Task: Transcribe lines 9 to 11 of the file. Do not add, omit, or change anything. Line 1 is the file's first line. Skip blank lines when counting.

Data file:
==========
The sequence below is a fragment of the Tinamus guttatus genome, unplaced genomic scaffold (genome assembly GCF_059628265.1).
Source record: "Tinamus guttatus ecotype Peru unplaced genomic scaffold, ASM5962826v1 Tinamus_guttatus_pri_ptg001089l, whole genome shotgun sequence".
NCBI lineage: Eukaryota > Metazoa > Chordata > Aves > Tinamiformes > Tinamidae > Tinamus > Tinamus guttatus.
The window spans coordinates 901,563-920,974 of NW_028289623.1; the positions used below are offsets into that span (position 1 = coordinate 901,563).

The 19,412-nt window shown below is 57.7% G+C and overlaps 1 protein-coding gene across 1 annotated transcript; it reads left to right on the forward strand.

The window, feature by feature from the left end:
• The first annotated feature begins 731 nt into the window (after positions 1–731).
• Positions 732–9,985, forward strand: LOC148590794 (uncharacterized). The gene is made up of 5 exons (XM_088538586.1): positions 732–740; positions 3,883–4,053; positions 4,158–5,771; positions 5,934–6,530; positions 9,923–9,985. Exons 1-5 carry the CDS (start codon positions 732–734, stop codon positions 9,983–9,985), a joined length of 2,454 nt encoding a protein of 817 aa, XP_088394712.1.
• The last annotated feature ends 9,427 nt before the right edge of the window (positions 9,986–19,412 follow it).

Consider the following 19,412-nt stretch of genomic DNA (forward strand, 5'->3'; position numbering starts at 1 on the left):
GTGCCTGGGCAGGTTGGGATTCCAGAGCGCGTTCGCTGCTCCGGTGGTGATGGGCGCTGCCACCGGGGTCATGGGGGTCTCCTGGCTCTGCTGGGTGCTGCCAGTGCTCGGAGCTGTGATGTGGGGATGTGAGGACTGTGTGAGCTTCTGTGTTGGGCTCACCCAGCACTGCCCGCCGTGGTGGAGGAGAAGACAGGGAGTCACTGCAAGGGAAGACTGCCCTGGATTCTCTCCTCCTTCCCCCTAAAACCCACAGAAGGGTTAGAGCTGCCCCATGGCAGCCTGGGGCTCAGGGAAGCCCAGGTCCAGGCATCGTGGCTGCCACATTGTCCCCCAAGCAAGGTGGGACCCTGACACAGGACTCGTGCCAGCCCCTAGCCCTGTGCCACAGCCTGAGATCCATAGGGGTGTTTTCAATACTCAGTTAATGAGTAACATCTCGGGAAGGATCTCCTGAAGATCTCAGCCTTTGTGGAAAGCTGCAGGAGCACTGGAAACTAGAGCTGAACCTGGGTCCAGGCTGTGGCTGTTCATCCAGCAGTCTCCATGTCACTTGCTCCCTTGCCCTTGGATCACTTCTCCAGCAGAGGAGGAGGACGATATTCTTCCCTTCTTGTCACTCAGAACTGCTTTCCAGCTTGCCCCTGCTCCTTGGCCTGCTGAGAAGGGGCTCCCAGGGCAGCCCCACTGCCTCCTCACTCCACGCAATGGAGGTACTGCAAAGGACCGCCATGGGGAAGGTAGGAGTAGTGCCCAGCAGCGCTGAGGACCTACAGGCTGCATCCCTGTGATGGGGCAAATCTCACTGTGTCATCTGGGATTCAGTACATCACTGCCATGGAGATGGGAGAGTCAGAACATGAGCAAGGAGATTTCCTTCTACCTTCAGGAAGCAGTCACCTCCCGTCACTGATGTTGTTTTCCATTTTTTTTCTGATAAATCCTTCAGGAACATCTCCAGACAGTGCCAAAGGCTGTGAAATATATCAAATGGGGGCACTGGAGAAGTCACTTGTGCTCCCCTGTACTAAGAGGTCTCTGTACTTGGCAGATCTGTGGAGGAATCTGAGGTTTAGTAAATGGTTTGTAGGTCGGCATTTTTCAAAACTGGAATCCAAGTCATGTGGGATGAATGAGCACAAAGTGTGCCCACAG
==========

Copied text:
• The last annotated feature ends 9,427 nt before the right edge of the window (positions 9,986–19,412 follow it).

Consider the following 19,412-nt stretch of genomic DNA (forward strand, 5'->3'; position numbering starts at 1 on the left):
GTGCCTGGGCAGGTTGGGATTCCAGAGCGCGTTCGCTGCTCCGGTGGTGATGGGCGCTGCCACCGGGGTCATGGGGGTCTCCTGGCTCTGCTGGGTGCTGCCAGTGCTCGGAGCTGTGATGTGGGGATGTGAGGACTGTGTGAGCTTCTGTGTTGGGCTCACCCAGCACTGCCCGCCGTGGTGGAGGAGAAGACAGGGAGTCACTGCAAGGGAAGACTGCCCTGGATTCTCTCCTCCTTCCCCCTAAAACCCACAGAAGGGTTAGAGCTGCCCCATGGCAGCCTGGGGCTCAGGGAAGCCCAGGTCCAGGCATCGTGGCTGCCACATTGTCCCCCAAGCAAGGTGGGACCCTGACACAGGACTCGTGCCAGCCCCTAGCCCTGTGCCACAGCCTGAGATCCATAGGGGTGTTTTCAATACTCAGTTAATGAGTAACATCTCGGGAAGGATCTCCTGAAGATCTCAGCCTTTGTGGAAAGCTGCAGGAGCACTGGAAACTAGAGCTGAACCTGGGTCCAGGCTGTGGCTGTTCATCCAGCAGTCTCCATGTCACTTGCTCCCTTGCCCTTGGATCACTTCTCCAGCAGAGGAGGAGGACGATATTCTTCCCTTCTTGTCACTCAGAACTGCTTTCCAGCTTGCCCCTGCTCCTTGGCCTGCTGAGAAGGGGCTCCCAGGGCAGCCCCACTGCCTCCTCACTCCACGCAATGGAGGTACTGCAAAGGACCGCCATGGGGAAGGTAGGAGTAGTGCCCAGCAGCGCTGAGGACCTACAGGCTGCATCCCTGTGATGGGGCAAATCTCACTGTGTCATCTGGGATTCAGTACATCACTGCCATGGAGATGGGAGAGTCAGAACATGAGCAAGGAGATTTCCTTCTACCTTCAGGAAGCAGTCACCTCCCGTCACTGATGTTGTTTTCCATTTTTTTTCTGATAAATCCTTCAGGAACATCTCCAGACAGTGCCAAAGGCTGTGAAATATATCAAATGGGGGCACTGGAGAAGTCACTTGTGCTCCCCTGTACTAAGAGGTCTCTGTACTTGGCAGATCTGTGGAGGAATCTGAGGTTTAGTAAATGGTTTGTAGGTCGGCATTTTTCAAAACTGGAATCCAAGTCATGTGGGATGAATGAGCACAAAGTGTGCCCACAG